NINE LIVES BY STACY N. HACKETT
Jack takes his role as “spokes- cat” of my household seriously. At mealtime, the
7-year-old stands at my feet, meowing to remind me to fill his bowl first,
then the bowl of 3-year-old Phillip.
He chirps his contentment when my
kids and I scratch that special spot
behind his ears, and he chatters at the
birds at the feeder in the backyard.
Phillip, on the other hand, speaks
up only occasionally — most frequently when he loses track of where
we are. His long “merrooww” can be
heard throughout the house, and he
keeps it up until we call to him from
whatever room we’re in.
We’re accustomed to their vocalizations, and we frequently talk back
to them to encourage human-feline
conversations. Becoming familiar
with your cat’s typical “vocabulary” is
an important part of cat ownership,
said Jane Brunt, D.V.M., because if
your cat starts making different noises, it could indicate a medical issue.
“Knowing what’s normal for cats in
general … is important,” she said. “That
way, when the cat exhibits behavior
that’s different from ‘normal,’ you can
respond appropriately. An obvious
example is vocalizing when the cat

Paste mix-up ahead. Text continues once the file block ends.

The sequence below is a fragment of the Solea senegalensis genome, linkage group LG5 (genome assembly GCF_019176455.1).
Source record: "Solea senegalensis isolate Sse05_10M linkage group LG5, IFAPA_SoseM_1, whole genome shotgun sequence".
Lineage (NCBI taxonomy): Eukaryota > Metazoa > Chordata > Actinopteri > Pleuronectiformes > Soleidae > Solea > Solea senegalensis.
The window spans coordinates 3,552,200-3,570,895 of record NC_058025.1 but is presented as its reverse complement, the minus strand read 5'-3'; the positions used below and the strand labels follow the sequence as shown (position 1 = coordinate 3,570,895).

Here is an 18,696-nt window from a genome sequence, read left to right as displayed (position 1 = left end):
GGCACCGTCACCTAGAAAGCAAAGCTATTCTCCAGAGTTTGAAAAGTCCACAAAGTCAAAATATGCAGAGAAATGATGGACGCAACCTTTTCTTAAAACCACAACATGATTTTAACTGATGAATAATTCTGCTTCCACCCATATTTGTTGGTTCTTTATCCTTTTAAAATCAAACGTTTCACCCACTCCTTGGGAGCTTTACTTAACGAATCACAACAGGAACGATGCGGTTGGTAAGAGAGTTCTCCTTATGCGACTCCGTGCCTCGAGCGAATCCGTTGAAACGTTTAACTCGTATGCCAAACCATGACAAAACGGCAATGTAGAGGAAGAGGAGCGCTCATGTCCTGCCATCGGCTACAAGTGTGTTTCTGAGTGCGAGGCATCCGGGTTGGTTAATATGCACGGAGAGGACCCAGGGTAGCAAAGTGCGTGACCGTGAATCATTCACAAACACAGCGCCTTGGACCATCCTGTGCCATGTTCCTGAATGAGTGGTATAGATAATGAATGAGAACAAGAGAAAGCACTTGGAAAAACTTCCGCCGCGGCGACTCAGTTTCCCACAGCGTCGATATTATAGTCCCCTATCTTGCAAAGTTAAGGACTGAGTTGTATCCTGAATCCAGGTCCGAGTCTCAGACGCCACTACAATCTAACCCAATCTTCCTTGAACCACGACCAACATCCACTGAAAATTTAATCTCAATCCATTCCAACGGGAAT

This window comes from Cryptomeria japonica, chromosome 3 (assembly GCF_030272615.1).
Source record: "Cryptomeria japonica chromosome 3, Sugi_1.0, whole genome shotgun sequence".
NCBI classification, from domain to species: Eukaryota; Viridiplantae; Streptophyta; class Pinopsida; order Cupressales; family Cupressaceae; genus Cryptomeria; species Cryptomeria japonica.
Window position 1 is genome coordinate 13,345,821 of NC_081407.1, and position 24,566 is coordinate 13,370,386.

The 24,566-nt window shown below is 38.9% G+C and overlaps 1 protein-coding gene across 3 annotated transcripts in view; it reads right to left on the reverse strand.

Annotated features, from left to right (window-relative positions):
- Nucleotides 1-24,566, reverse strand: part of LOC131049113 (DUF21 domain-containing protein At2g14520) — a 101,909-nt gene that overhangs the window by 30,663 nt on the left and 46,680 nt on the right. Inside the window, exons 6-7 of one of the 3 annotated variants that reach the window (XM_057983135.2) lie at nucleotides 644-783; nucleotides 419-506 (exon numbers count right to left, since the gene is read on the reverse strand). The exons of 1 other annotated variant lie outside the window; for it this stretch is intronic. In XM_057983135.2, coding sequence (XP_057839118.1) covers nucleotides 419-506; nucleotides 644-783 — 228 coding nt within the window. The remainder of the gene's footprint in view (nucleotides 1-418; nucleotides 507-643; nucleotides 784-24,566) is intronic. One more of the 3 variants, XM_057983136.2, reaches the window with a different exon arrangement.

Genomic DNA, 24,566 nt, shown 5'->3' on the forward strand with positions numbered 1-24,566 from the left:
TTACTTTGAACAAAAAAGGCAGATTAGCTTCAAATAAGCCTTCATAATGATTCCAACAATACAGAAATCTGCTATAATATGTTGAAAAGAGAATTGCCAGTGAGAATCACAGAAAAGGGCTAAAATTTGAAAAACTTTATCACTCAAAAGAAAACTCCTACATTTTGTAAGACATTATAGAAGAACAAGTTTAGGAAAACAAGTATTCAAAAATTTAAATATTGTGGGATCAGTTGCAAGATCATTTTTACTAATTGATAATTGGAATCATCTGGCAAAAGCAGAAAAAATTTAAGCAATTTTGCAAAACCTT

has altered urinary function.”
Kittens use meows and other vocalizations to communicate with their
mothers and other caregivers. These
meows typically indicate when a kitten is hungry, cold, or unsure of her
When Jack was a kitten, we lived
in a two-story house. If we were
upstairs and Jack was downstairs, he
would meow over and over until we
walked downstairs to comfort him.
Don’t worry: As a kitten grows
accustomed to her environment, she
might meow to reassure herself that
her mother or caretaker is nearby.
Be concerned: Loud, plaintive
meows that sound different from
your kitten’s typical vocalizations
could mean she’s in pain. Take her to
the vet as soon as possible.
As kittens grow older, though,
they tend to meow less when they
are in the exclusive company of
other cats (unless they are angry or
upset — then they will growl and
hiss). Some studies indicate that cats
learn to meow with humans because
we respond to — and reward—the
“It’s been reported that cats don’t
‘speak’ to each other, though it’s normal for cats to vocalize when threatened by an intruder or predator, and
they don’t have an escape route,” Dr.
Brunt said. “On the other hand, with
people, they often <i>do<i> speak. Pet
cats often vocalize when they desire
food, and since they frequently get
rewarded, the behavior is reinforced.”
You might notice that your adult cat
has his own repertoire of meows